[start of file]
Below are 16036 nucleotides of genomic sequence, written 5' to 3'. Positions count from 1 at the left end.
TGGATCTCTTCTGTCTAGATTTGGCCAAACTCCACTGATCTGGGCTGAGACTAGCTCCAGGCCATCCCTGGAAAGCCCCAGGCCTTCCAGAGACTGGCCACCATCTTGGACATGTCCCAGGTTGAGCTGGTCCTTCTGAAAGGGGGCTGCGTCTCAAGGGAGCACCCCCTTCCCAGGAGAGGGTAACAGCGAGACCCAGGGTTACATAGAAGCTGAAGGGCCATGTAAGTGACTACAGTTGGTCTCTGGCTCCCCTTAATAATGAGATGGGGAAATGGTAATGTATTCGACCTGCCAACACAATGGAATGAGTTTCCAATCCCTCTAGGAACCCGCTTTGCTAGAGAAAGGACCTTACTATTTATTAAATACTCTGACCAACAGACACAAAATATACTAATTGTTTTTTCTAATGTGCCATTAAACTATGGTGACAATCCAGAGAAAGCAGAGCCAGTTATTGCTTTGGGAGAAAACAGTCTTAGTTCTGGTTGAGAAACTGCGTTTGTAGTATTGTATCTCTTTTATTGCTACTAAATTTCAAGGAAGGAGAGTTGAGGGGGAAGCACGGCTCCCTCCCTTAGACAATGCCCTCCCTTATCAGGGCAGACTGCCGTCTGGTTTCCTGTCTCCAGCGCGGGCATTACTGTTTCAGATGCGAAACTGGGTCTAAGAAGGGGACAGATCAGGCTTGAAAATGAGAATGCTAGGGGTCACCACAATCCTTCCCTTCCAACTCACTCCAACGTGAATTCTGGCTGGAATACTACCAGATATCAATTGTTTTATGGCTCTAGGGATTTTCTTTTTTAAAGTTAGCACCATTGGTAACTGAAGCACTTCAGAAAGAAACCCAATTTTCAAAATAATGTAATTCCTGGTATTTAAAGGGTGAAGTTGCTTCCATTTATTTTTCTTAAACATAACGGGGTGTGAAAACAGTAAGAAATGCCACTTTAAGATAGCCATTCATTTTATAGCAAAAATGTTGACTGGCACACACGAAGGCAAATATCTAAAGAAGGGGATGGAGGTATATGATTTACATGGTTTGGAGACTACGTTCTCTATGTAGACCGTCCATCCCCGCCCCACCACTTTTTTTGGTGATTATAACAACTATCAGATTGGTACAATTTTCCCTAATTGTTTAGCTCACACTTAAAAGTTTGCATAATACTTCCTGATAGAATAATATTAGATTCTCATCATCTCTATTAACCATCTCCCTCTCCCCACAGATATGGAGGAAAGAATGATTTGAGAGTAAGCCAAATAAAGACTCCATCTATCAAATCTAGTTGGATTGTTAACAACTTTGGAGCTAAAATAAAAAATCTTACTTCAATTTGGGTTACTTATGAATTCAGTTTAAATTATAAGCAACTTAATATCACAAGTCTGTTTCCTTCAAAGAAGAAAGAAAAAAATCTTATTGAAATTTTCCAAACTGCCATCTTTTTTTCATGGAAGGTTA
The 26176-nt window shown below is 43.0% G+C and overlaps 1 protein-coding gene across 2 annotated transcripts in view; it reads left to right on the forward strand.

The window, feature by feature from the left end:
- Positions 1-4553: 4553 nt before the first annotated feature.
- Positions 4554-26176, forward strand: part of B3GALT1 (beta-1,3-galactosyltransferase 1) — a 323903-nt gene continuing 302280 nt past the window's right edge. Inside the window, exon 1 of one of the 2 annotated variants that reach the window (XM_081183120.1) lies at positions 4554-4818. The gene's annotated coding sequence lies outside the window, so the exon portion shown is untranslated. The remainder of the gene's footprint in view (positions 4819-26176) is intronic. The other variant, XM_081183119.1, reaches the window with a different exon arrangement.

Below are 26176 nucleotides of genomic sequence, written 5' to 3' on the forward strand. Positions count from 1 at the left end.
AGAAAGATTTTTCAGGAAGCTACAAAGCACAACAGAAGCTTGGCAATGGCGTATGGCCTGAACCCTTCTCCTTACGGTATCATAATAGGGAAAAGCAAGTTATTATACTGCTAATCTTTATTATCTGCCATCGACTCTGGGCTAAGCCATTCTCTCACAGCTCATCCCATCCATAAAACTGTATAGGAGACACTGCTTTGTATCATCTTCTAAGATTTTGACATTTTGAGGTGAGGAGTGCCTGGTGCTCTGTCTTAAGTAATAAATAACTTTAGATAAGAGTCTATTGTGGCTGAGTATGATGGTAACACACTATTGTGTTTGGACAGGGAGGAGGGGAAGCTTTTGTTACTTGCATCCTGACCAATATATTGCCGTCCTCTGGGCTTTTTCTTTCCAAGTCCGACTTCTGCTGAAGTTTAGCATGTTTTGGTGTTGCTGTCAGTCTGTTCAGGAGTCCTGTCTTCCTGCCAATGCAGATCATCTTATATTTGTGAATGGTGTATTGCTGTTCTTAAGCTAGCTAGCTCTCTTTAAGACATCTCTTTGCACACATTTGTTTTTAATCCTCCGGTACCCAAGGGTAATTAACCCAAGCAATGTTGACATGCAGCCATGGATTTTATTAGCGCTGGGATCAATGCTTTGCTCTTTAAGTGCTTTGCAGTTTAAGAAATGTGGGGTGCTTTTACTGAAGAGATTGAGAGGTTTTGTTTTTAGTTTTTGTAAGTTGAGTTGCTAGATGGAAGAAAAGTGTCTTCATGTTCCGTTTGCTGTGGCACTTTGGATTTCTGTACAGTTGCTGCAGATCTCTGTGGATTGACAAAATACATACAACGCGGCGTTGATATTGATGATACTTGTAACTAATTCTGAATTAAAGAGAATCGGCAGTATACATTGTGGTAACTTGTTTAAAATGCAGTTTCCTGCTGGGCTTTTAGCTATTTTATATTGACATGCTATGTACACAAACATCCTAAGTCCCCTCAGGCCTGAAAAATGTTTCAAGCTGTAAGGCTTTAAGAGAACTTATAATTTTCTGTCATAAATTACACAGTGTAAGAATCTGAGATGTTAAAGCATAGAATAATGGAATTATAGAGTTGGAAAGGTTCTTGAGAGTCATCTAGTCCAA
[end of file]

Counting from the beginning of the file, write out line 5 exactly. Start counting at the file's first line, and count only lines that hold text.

- Positions 1-4553: 4553 nt before the first annotated feature.